Rather than worrying about how formidable my opponents were, I concentrated on being able to produce my best.
Triple Olympic champion Sir Peter Snell on his first day as an Olympic runner in 1960: My overriding approach was to get to the starting line in as good a condition and state of mind as possible. This involved relaxing the day before and skipping the opening ceremonies.
Because of the large entry in the 800m an additional round was to be held on the first day. Coach Arthur Lydiard observed that this would suit me more than anyone else because of my strong base of endurance training.
The atmosphere of an Olympic stadium can produce a lot of energy-sapping anxiety, therefore I tried to relax and mentally shut out the stimulating atmosphere. Rather than worrying about how formidable my opponents were, I concentrated on being able to produce my best.
There is an inverted U-shaped relationship between arousal and performance, which means that too much or too little arousal can compromise the athlete's decision-making and level of play. Obviously the appropriate level is dependent on the sport and in warrior games like rugby, players may do better when hyped-up by haka and impassioned speeches by coaches. This never worked for me.
Our first day was a bit of a disaster ... it all was, for a while, wildly chaotic.
The Block NZ site foreman Peter Wolfkamp on his first day on the reality DIY show in 2012: I think the challenges for The Block are unique and filming it poses a series of challenges that are new, exciting and frankly quite scary for everyone involved. So for day one, season one, we were all trying to find our feet - myself included. Our first day was a bit of a disaster. The teams wanted to get working straight away, there was a massive number of staff on site, and it all was, for a while, wildly chaotic. And at a certain point we had to say "stop, take a breath and let's reorganise ourselves".
I suppose age and experience puts a little perspective on these things, so when you're doing something for the first time, or you're new to a role, it's easy to overthink it. My advice to the new All Blacks is if you're good enough to get picked, you're good enough to play. Hold on to that. Say to yourself "I've earned my spot here and I'm going to prove it".
Running out, listening to your anthem, doing the haka were unbelievable moments I'll never forget.
Mental health campaigner and former All Black Sir John Kirwan on his test debut against France in 1984: Back then we weren't allowed to get together as a team before noon on the Wednesday before the game, so my first new boy mistake was turning up to the airport in my suit and tie when everyone else was in jeans and T-shirts.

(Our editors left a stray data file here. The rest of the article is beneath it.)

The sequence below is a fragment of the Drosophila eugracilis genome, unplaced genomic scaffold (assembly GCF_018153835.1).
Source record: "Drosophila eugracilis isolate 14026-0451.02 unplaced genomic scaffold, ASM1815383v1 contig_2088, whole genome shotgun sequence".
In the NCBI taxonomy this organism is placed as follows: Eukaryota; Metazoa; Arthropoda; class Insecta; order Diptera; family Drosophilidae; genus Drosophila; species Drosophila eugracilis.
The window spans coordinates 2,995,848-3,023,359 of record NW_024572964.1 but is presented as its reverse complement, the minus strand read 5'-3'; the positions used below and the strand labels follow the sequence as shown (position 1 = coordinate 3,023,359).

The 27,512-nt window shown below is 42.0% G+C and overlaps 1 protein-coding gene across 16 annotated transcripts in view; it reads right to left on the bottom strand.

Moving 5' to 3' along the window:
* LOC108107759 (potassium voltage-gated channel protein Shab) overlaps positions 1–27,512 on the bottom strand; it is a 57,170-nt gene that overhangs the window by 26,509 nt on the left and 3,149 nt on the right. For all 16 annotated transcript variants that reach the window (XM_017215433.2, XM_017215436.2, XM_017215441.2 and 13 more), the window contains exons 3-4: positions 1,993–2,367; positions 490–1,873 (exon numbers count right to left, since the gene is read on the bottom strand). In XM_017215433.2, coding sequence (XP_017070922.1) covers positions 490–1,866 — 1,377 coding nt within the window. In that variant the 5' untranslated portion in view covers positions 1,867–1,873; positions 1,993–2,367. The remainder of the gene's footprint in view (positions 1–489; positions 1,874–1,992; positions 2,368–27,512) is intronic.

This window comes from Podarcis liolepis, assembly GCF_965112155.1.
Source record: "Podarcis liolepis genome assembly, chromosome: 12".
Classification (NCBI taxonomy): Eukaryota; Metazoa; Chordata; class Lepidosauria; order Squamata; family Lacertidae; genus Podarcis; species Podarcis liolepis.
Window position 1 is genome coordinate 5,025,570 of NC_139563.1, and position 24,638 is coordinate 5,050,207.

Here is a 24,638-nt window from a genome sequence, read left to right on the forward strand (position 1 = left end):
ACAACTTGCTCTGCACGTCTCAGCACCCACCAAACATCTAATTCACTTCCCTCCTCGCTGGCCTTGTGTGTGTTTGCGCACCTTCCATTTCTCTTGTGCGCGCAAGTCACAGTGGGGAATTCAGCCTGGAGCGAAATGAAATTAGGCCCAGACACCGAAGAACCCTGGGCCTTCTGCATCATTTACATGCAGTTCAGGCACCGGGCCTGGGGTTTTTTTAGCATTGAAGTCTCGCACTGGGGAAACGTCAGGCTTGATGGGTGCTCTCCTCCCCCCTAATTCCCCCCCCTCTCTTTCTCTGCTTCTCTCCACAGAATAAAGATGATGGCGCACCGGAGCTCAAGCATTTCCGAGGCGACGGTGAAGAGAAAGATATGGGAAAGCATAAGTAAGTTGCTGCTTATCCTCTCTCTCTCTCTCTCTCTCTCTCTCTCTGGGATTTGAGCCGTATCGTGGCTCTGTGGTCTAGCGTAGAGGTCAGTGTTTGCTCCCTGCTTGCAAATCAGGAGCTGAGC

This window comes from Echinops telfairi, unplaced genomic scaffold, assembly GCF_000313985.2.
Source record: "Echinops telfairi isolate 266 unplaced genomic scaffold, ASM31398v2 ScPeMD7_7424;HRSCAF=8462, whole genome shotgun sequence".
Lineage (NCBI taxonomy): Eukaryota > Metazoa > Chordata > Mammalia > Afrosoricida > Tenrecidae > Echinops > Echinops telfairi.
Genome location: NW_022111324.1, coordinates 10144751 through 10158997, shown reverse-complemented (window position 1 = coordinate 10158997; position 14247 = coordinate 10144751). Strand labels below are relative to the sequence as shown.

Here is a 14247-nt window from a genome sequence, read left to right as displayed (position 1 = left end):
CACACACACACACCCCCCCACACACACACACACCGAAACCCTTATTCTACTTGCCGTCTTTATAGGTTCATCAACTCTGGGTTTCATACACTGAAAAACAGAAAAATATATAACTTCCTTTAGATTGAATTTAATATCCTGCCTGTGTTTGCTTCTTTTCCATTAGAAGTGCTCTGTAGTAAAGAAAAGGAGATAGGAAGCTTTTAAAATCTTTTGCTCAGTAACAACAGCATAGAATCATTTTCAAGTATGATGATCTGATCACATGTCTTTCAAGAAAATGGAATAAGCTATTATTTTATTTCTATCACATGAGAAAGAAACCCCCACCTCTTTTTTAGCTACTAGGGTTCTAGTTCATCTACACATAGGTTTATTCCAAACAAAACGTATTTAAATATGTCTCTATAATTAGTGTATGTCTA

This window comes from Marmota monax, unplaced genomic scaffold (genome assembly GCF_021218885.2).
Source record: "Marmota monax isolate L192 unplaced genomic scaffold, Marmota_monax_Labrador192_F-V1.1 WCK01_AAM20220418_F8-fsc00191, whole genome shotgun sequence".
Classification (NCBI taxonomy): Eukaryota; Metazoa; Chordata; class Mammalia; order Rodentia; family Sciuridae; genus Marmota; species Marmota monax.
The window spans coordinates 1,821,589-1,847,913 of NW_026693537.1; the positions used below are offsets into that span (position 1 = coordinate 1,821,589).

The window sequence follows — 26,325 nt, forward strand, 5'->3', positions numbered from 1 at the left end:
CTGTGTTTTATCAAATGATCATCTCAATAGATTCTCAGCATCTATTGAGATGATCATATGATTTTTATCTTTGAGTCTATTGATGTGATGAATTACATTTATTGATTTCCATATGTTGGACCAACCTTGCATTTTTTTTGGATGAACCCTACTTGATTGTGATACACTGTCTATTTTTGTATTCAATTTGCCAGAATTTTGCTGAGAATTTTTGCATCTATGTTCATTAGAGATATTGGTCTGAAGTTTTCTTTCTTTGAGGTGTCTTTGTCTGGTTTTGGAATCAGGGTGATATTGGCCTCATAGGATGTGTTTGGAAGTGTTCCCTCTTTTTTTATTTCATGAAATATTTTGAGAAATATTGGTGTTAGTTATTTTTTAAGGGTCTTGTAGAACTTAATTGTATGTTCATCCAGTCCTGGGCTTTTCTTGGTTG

The veteran All Blacks asked me some pretty hard questions like "you've got a choice - you're either here for a week or do you want to be here for 10 years?" I thought I'd made it, but I hadn't done anything. I had a choice to either become a good or a great All Black. I went from this amazing feeling of achievement to thinking "wow, I'm really under pressure to stay here".
My first game was indescribable. Running out, listening to your anthem, doing the haka were unbelievable moments I'll never forget. The elders told me the game would go fast and it did. All of a sudden it was half time and then, b****y h***, it was all over.
My advice for our new All Blacks is to be humble, but have real confidence that you're there because you're good enough. Let the game come to you and play your natural game. And stay in the moment.
And at the end of it, Billy pokes his head around and says, 'good interview mate, but in TV you've got to turn on the microphone'.
Sports' broadcaster Jim Kayes on his first day in front of the camera: As a newbie at TV3 I went down to Wellington. Because I knew TV was going to be a challenge for me coming from print, I'd organised some interviews with the All Blacks. One was with Piri Weepu, whose brother, Billy, was the cameraman.
This was my first interview for TV and everything was going well, Piri is sort of chuckling through it, which is not unlike him. And at the end of it, Billy pokes his head around and says, "good interview mate, but in TV you've got to turn on the microphone". Piri thought it was hysterically funny, and I was kind of embarrassed. We had to do the whole thing again. I learned that cameramen have a wicked sense of humour. And I never made the mistake again.
Everything I knew from print was irrelevant in TV. It was such a huge learning curve, it felt like a brick wall. I wouldn't have learned so quickly without so many wonderful people at TV3 who are so supportive of new staff.
My advice for the All Blacks is to enjoy the moment and remember that you got there because you are phenomenally talented, so rely on that talent.
Nerves. Excitement. Mild panic. Extreme panic. More excitement. More panic.
TV host Mel Homer on her first day as The Cafe co-host this year: What was going through my mind on the first day of The Cafe? Nerves. Excitement. Mild panic. Extreme panic. More excitement. More panic.
What happens if I'm rubbish at this telly thing? As a radio host I am heard and not seen. What happens if I look awful? What happens if I have a weird twitch?
Try and get out of the chair like a lady, Mel. Jeez. You're on nationwide TV. What if the powers-that-be decide I'm just not right for the job after all?
All of these things were going through my head.
Holly, the executive producer on the show, gave me some great advice: "Be yourself, doll. That's why we want you."
I work with the best team and they've allayed my fears. (And so far no weird twitches!) I love my job on The Cafe, and we've all got each other's backs like a jacket.
That would be my advice to the new ABs. Be yourself. And have your teammates' backs like a jacket. Always.